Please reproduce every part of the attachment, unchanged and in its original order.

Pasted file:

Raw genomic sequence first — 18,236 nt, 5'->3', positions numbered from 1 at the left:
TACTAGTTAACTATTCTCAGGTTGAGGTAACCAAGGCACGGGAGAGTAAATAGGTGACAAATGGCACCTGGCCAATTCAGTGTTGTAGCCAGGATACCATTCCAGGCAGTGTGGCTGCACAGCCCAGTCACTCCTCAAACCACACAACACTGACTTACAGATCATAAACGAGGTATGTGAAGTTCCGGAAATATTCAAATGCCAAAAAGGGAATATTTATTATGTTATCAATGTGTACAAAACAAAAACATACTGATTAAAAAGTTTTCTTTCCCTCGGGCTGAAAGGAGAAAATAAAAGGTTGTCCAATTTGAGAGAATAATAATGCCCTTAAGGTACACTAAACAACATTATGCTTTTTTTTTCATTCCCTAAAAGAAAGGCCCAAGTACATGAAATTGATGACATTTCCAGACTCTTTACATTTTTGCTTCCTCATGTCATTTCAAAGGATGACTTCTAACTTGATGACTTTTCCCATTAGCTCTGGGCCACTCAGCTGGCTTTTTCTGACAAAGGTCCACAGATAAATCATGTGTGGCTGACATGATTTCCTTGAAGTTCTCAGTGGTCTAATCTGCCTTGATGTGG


Raw genomic sequence first — 18,236 nt, 5'->3', positions numbered from 1 at the left:
TACTAGTTAACTATTCTCAGGTTGAGGTAACCAAGGCACGGGAGAGTAAATAGGTGACAAATGGCACCTGGCCAATTCAGTGTTGTAGCCAGGATACCATTCCAGGCAGTGTGGCTGCACAGCCCAGTCACTCCTCAAACCACACAACACTGACTTACAGATCATAAACGAGGTATGTGAAGTTCCGGAAATATTCAAATGCCAAAAAGGGAATATTTATTATGTTATCAATGTGTACAAAACAAAAACATACTGATTAAAAAGTTTTCTTTCCCTCGGGCTGAAAGGAGAAAATAAAAGGTTGTCCAATTTGAGAGAATAATAATGCCCTTAAGGTACACTAAACAACATTATGCTTTTTTTTTCATTCCCTAAAAGAAAGGCCCAAGTACATGAAATTGATGACATTTCCAGACTCTTTACATTTTTGCTTCCTCATGTCATTTCAAAGGATGACTTCTAACTTGATGACTTTTCCCATTAGCTCTGGGCCACTCAGCTGGCTTTTTCTGACAAAGGTCCACAGATAAATCATGTGTGGCTGACATGATTTCCTTGAAGTTCTCAGTGGTCTAATCTGCCTTGATGTGG